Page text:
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Seeing the new India through the eyes of an invisible woman


Not far from the place I once called home stands one of India’s glitziest shopping malls. By day, the massive building dwarfs every structure around it. At night, a dizzying display of lights cruelly exposes the surrounding shops and houses grown green, brown and weary from pollution and rain.

Today, the richest 10% in India controls 80% of the nation's wealth

Today, the richest 10% in India controls 80% of the nation’s wealth

Inside this shining behemoth called Quest, Kolkatans with fat pocketbooks spend their rupees on luxury foreign brands such as Gucci and eat at Michelin-star restaurants.

Outside, life’s cadences remain much the same for people like my friend Amina. She lives in a slum in the shadow of Quest.

She is part of a faceless, often-cited statistic: About 60% of India’s nearly 1.3 billion people live on less than $3.10 a day, the World Bank’s median poverty line.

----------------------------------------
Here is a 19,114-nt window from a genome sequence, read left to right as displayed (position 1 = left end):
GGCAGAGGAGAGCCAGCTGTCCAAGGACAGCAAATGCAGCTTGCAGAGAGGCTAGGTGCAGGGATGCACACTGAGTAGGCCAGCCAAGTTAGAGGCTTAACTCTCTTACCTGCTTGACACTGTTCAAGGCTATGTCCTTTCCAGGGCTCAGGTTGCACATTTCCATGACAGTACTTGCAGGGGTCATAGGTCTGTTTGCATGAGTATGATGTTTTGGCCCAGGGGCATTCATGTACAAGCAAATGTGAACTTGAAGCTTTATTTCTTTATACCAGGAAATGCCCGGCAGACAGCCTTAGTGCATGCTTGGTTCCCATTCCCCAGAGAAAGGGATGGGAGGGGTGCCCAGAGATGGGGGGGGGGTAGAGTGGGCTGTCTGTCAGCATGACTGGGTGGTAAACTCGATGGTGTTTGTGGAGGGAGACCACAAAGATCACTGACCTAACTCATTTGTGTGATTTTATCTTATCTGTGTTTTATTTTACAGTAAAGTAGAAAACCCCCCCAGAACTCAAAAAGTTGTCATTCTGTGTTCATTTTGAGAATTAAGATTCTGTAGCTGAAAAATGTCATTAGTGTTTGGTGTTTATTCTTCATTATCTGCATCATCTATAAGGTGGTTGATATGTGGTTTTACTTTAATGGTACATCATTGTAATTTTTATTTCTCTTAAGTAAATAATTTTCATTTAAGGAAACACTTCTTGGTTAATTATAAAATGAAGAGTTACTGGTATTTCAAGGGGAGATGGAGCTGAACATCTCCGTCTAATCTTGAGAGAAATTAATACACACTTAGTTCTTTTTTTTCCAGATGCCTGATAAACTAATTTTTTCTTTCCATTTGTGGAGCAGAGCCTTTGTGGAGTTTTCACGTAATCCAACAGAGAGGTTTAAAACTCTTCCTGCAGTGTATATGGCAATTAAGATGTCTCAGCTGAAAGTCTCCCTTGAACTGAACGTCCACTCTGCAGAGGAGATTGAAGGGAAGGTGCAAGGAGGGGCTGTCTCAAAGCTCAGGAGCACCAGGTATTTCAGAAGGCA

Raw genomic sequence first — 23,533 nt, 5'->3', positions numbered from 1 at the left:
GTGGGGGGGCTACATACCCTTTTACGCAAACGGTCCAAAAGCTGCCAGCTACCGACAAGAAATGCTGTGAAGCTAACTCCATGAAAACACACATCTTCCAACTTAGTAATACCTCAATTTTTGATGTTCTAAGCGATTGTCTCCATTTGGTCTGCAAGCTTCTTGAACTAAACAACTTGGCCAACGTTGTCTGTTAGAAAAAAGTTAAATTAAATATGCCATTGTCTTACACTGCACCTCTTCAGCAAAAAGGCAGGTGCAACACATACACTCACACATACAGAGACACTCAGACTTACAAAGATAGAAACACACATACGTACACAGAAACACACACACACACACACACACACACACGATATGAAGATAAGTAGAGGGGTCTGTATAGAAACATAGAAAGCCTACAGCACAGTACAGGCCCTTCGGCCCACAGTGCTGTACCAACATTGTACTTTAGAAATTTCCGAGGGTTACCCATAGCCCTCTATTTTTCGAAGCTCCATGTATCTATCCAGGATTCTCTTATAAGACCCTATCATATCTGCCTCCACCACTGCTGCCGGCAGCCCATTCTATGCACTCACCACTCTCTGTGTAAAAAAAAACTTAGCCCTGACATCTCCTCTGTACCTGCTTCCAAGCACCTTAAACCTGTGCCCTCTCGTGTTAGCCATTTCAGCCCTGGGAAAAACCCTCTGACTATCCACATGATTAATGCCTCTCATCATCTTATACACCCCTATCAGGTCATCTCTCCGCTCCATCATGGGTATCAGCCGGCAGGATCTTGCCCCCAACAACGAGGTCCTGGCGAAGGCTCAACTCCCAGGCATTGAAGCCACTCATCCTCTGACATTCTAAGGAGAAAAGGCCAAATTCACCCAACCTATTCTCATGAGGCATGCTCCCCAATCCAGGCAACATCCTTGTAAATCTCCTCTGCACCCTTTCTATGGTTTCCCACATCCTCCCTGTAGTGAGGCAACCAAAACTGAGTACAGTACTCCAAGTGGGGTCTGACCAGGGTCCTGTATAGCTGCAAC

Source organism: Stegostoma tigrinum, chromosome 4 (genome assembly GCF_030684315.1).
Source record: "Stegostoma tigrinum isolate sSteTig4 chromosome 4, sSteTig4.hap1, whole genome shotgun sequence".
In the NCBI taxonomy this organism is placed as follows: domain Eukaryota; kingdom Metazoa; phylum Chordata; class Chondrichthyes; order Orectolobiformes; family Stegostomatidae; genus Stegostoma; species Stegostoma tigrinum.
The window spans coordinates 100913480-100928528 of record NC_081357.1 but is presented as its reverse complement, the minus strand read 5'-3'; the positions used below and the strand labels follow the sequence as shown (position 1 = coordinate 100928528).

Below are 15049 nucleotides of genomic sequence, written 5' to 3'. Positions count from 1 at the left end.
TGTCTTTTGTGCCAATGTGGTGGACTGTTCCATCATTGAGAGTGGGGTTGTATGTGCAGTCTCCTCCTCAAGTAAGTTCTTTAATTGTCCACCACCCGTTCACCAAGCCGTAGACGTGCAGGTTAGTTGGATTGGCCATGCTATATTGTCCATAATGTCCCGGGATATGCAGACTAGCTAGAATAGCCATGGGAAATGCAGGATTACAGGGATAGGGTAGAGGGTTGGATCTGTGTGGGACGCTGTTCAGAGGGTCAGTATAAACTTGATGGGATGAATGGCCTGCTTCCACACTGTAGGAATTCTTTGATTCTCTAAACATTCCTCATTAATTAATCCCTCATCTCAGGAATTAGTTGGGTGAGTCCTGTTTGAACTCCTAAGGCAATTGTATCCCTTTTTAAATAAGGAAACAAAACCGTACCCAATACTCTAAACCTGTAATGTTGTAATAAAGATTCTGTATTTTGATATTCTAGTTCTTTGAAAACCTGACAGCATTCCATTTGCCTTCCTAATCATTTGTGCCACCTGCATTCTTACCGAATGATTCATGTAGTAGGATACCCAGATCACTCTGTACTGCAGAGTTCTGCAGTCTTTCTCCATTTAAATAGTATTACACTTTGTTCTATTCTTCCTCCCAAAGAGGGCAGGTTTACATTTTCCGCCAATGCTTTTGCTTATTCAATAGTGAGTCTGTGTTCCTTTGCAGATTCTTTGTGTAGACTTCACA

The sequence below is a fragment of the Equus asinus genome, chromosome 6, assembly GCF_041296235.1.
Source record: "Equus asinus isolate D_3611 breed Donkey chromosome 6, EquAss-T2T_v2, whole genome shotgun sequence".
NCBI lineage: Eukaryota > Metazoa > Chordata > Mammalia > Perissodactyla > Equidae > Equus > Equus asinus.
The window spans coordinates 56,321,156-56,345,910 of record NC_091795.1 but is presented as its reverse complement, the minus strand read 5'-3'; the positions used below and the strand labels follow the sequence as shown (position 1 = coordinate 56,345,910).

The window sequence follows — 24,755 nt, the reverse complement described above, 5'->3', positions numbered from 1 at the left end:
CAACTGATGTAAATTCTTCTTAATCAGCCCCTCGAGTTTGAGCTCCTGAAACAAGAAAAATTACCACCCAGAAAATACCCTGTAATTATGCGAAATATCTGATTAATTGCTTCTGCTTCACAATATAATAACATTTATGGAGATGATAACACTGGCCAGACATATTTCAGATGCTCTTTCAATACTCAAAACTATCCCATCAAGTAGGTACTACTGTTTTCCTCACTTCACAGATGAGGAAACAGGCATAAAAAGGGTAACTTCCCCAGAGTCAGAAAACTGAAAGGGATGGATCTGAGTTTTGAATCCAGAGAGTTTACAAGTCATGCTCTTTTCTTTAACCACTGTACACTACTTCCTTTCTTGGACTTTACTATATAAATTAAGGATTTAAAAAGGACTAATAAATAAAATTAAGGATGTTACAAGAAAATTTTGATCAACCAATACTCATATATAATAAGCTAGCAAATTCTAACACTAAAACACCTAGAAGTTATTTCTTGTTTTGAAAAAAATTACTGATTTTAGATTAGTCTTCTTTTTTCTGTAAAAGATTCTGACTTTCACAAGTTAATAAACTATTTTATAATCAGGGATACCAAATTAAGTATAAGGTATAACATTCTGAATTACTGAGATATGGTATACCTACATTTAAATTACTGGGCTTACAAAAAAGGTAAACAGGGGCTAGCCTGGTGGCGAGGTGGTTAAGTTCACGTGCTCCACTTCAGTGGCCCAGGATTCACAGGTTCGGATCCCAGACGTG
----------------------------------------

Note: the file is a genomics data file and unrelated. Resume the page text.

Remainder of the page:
And 21%, or more than 250 million people, survive on less than $2 a day.

Like other middle-class Indians, I grew up knowing little about poor people’s lives. We moved in separate worlds, which, in my mind, only grew further apart as India lurched ahead as a global economic power. The rich got richer; the poor mostly stayed poor. And the gap widened.  Read More

Related news: Women and representative governance in India.  Read More